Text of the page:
Child adoption in Kenya has often been considered a very long and tedious process, that makes some of the prospective adoptive parents be afraid to initiate the process. There a number of reasons why people adopt children and the biggest hurdle that most potential adoptive parents face is lack of information; from the requirements, prerequisites, consents, actual adoption process, down to the cost and even duration the whole process takes. Any person who meets the set requirements and guidelines, can visit one of the many adoption agencies in Kenya and will be taken through the process in a professional manner. This article attempts to shed light on this somewhat uncommon area of law by giving a step by step overview of the adoption process in Kenya and all the information potential parents need to know before hitting the start button.
In the article
- What is child adoption?
- Law governing child adoption
- Who can be adopted?
- Requirements for adopting a child
- Prerequisites for child adoption
- Consents needed for child adoption
- Persons barred from adopting children
- Adoption process
- International (Inter-country) adoptions in Kenya
- Duration of the adoption process
- Cost of child adoption
- Giving up your child for adoption
What is child adoption?
Adoption is the process by which a person assumes the parenting of a child, from that person’s biological or legal parent or parents. Legal adoptions permanently transfers all rights and responsibilities, along with filiation, from the biological parent or parents.
Law governing child adoption
Both the Constitution and the Children’s Act are instructive in matters of child adoption in Kenya. In any matter concerning a child, the child’s best interests are of paramount importance as set out under Article 53 (2) of the Constitution. Section 4 of the Children’s Act also stipulates that in all actions concerning children whether undertaken by public or private social welfare institutions, courts of law, administrative authorities or legislative bodies, the best interests of the child shall be a primary consideration. The High Court is vested with the jurisdiction to make adoption orders pursuant to Section 154 of the Children’s Act. Children matters are heard in chambers for purposes of protecting the identity of the child and that of the adoptive parent(s).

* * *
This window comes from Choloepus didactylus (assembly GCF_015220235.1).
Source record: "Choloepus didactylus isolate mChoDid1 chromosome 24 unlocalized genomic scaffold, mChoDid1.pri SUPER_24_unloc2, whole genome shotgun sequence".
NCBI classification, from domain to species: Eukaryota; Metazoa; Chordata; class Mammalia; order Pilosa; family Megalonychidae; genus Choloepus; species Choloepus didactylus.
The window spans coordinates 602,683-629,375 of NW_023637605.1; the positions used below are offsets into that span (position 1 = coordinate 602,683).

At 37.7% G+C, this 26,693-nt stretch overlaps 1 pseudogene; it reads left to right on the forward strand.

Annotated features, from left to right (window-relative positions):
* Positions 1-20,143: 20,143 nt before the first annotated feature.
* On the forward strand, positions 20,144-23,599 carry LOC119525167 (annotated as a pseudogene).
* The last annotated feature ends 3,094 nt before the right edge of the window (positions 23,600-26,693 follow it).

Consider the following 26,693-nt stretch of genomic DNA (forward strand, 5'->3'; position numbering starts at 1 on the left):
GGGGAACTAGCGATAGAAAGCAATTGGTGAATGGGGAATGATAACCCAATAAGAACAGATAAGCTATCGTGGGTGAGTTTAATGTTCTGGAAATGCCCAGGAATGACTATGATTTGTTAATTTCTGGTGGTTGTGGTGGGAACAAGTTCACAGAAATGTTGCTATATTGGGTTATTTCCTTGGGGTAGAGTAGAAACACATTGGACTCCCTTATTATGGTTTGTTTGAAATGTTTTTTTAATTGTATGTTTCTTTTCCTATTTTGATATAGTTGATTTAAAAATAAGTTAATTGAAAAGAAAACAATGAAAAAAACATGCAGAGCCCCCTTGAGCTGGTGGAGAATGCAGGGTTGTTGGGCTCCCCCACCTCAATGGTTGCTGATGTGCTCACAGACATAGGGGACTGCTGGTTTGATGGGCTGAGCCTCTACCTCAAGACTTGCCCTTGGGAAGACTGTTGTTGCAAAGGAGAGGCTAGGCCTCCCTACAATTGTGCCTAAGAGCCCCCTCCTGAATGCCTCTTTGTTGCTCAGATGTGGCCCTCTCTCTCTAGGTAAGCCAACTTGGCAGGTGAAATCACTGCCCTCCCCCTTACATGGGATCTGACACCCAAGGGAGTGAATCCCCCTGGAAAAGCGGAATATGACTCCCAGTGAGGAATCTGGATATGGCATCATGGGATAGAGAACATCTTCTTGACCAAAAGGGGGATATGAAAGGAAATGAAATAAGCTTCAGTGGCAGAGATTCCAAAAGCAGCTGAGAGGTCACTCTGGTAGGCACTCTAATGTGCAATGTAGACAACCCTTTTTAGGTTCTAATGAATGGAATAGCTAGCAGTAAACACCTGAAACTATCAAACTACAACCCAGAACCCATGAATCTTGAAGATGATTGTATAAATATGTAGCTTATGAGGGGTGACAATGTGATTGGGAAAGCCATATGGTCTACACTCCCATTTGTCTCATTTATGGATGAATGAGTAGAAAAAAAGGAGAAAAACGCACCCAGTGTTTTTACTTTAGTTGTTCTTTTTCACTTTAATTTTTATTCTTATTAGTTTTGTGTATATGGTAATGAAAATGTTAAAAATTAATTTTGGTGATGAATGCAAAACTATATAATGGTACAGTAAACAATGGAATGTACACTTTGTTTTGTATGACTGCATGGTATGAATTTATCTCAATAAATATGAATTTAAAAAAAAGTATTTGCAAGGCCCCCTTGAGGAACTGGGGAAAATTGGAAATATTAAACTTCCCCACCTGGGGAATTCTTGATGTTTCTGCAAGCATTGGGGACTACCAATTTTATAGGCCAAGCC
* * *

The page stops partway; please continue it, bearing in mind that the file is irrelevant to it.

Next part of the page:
Who can be adopted?
A child who is below the age of 18 years and residing in Kenya may be adopted as long as;
- The child is abandoned and the whereabouts of the parents/guardians are unknown
- The child is an orphan and there is no guardian/caregiver who is willing to take care of the child
- The parents/guardians of the child have given consent for the child to be adopted (parent offer adoptions)
- The child requires an alternative permanent placement
Requirements for adopting a child
Some of the requirements when adopting a child in Kenya include the following.
- The child’s birth certificate
- If the child is a school going child, a copy of the school progress report
- A children officers report
- Death certificate if the child’s parents are deceased
- Chief’s letter
- Copies of identification documentation of prospective adoptive parents
- Marriage certificate for couple wishing to adopt